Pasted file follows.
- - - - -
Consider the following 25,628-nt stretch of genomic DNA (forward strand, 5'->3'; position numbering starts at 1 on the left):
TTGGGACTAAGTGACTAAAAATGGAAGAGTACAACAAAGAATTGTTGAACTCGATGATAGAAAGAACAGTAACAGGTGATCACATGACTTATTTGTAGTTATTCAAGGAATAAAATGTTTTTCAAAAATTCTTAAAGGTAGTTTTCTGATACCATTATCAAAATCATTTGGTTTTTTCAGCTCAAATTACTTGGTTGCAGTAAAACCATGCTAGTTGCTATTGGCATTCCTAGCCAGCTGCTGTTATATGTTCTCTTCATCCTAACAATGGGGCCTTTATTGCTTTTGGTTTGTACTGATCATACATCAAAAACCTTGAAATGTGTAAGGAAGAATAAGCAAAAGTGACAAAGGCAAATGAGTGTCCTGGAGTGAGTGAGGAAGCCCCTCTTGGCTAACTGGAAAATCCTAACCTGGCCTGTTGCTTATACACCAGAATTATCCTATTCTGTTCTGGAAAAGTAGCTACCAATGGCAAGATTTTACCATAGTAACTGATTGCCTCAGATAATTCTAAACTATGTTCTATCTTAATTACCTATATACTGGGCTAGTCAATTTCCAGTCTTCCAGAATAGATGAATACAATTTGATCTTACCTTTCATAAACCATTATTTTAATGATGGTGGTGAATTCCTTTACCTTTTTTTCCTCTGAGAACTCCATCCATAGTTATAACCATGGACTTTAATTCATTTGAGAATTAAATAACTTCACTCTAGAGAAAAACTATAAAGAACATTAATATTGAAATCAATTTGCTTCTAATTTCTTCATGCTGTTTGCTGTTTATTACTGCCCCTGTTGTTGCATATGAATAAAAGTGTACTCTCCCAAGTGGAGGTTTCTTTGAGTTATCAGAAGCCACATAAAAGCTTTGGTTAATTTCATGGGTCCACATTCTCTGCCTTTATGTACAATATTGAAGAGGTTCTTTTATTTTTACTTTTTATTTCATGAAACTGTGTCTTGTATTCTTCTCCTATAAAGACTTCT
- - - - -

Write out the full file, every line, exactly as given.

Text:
Consider the following 25,628-nt stretch of genomic DNA (forward strand, 5'->3'; position numbering starts at 1 on the left):
TTGGGACTAAGTGACTAAAAATGGAAGAGTACAACAAAGAATTGTTGAACTCGATGATAGAAAGAACAGTAACAGGTGATCACATGACTTATTTGTAGTTATTCAAGGAATAAAATGTTTTTCAAAAATTCTTAAAGGTAGTTTTCTGATACCATTATCAAAATCATTTGGTTTTTTCAGCTCAAATTACTTGGTTGCAGTAAAACCATGCTAGTTGCTATTGGCATTCCTAGCCAGCTGCTGTTATATGTTCTCTTCATCCTAACAATGGGGCCTTTATTGCTTTTGGTTTGTACTGATCATACATCAAAAACCTTGAAATGTGTAAGGAAGAATAAGCAAAAGTGACAAAGGCAAATGAGTGTCCTGGAGTGAGTGAGGAAGCCCCTCTTGGCTAACTGGAAAATCCTAACCTGGCCTGTTGCTTATACACCAGAATTATCCTATTCTGTTCTGGAAAAGTAGCTACCAATGGCAAGATTTTACCATAGTAACTGATTGCCTCAGATAATTCTAAACTATGTTCTATCTTAATTACCTATATACTGGGCTAGTCAATTTCCAGTCTTCCAGAATAGATGAATACAATTTGATCTTACCTTTCATAAACCATTATTTTAATGATGGTGGTGAATTCCTTTACCTTTTTTTCCTCTGAGAACTCCATCCATAGTTATAACCATGGACTTTAATTCATTTGAGAATTAAATAACTTCACTCTAGAGAAAAACTATAAAGAACATTAATATTGAAATCAATTTGCTTCTAATTTCTTCATGCTGTTTGCTGTTTATTACTGCCCCTGTTGTTGCATATGAATAAAAGTGTACTCTCCCAAGTGGAGGTTTCTTTGAGTTATCAGAAGCCACATAAAAGCTTTGGTTAATTTCATGGGTCCACATTCTCTGCCTTTATGTACAATATTGAAGAGGTTCTTTTATTTTTACTTTTTATTTCATGAAACTGTGTCTTGTATTCTTCTCCTATAAAGACTTCT